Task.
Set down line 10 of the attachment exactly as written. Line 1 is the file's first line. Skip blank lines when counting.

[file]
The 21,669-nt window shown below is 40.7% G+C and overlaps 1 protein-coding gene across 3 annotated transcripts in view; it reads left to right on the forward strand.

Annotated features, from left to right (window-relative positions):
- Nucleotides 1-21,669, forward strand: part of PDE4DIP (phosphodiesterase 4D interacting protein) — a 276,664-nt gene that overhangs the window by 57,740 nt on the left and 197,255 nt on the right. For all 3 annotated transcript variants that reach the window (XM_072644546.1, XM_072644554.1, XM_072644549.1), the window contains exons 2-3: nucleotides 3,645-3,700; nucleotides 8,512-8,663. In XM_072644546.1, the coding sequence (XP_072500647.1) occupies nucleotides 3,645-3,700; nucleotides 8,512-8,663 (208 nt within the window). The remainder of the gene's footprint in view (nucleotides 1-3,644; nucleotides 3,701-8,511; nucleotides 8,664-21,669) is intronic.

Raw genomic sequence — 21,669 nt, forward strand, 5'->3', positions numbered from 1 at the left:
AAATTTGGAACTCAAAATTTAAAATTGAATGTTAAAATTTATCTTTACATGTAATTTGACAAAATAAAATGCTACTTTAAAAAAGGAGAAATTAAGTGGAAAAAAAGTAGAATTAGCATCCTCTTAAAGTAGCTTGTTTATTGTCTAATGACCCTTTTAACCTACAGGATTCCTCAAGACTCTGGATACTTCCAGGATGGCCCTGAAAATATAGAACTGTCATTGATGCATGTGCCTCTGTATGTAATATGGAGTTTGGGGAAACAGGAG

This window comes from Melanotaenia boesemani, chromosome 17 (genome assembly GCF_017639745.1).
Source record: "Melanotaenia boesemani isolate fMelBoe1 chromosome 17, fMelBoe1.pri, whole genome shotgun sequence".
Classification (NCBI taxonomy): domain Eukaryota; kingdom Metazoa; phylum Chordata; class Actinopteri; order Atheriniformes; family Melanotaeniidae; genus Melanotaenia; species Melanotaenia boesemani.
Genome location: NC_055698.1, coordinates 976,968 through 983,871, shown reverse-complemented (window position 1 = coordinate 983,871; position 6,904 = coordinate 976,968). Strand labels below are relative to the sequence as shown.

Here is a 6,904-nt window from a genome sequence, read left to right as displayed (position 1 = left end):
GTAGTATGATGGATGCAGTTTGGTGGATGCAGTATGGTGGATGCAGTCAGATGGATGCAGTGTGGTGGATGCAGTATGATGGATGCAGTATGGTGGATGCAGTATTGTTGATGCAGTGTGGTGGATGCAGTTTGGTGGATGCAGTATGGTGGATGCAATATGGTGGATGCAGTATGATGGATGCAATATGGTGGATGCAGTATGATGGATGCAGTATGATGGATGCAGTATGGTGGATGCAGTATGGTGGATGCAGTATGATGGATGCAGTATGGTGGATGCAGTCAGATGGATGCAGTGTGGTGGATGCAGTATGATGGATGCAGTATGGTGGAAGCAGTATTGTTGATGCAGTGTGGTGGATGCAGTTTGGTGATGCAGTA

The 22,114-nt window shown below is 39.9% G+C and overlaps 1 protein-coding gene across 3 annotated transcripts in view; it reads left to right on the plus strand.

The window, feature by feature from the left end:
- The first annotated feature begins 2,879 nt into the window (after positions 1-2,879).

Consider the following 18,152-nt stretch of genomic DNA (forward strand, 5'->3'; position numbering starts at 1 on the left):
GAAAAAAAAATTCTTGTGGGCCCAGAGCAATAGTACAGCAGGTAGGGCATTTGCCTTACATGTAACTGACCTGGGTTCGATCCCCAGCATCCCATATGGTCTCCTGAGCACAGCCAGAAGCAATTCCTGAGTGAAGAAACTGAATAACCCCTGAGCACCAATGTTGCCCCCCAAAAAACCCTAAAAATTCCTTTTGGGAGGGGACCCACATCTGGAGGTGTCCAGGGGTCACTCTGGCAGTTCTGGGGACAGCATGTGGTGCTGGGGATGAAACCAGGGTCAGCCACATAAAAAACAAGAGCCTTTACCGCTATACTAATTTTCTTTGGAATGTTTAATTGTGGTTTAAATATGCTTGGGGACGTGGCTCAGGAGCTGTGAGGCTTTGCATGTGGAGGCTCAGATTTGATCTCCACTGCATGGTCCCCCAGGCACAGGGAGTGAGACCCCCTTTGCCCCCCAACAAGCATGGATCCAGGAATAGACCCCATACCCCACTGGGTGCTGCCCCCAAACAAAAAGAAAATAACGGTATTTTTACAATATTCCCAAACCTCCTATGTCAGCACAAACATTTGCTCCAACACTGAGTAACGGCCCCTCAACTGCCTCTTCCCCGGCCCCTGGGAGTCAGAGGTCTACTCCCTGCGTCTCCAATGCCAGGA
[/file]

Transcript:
Here is a 6,904-nt window from a genome sequence, read left to right as displayed (position 1 = left end):